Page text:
We like to call Parker Solar Probe the coolest, hottest, fastest mission under the Sun — and fall 2018 will prove why. Here are a few mission milestones to look forward to over the coming months.
Oct. 3, 2018 (about 4:45 a.m. EDT) — Parker Solar Probe performs its first Venus gravity assist. This maneuver — to be repeated six more times over the lifetime of the mission — will change Parker Solar Probe’s trajectory to take the spacecraft closer to the Sun.
Oct. 29, 2018 — Parker Solar Probe is expected to come within 27 million miles of the Sun. This is the record currently held by Helios 2, set in 1976.
Oct. 30, 2018 — Parker Solar Probe is expected to surpass a heliocentric speed of 153,454 miles per hour. This is the record for fastest spacecraft measured relative to the Sun, set by Helios 2 in 1976.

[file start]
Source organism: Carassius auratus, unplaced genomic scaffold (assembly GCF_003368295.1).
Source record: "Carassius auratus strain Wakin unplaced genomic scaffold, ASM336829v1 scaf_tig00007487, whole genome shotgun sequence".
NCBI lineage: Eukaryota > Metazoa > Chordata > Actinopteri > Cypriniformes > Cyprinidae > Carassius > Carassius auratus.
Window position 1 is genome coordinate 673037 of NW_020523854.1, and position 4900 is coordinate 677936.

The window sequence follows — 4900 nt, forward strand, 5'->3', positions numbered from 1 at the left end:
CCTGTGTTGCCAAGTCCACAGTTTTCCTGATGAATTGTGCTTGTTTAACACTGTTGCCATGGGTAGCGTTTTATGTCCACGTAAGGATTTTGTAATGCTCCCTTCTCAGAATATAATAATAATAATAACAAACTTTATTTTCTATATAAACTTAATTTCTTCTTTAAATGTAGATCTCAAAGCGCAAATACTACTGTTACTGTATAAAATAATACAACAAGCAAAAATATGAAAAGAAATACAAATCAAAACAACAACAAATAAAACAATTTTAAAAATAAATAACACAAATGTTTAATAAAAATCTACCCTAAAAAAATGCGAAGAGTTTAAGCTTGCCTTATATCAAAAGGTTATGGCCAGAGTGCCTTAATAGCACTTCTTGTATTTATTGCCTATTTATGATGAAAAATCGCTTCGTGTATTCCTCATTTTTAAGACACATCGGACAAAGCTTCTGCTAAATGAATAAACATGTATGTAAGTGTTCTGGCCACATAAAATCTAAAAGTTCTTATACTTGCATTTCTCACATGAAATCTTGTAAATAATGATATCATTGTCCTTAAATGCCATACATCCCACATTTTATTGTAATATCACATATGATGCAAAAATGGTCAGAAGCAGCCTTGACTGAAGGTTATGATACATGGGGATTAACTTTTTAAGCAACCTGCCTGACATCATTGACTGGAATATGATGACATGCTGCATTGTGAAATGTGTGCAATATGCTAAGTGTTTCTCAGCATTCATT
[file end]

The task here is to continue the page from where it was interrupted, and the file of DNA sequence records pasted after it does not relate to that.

These speed and distance estimates could change after Parker Solar Probe performs its Venus gravity assist on Oct. 3.
Oct. 31 – Nov. 11, 2018 — Parker Solar Probe performs its first solar encounter. Throughout this period, the spacecraft will gather valuable science data. It will not be in contact with Earth because of the Sun’s interference and the orientation needed to keep the spacecraft’s heat shield between it and the Sun. The spacecraft is expected to reach its closest approach on Nov. 5. Like the distance and speed records, this estimate could change after the Venus gravity assist.
December 2018 — Parker Solar Probe will downlink the science data gathered during its first solar encounter.
You can keep up with Parker Solar Probe’s real-time speed and position online, with updates every hour. More mission milestones are also available.
Editor’s note: This post was updated on Oct. 3, 2018, to correct the expected date of first perihelion.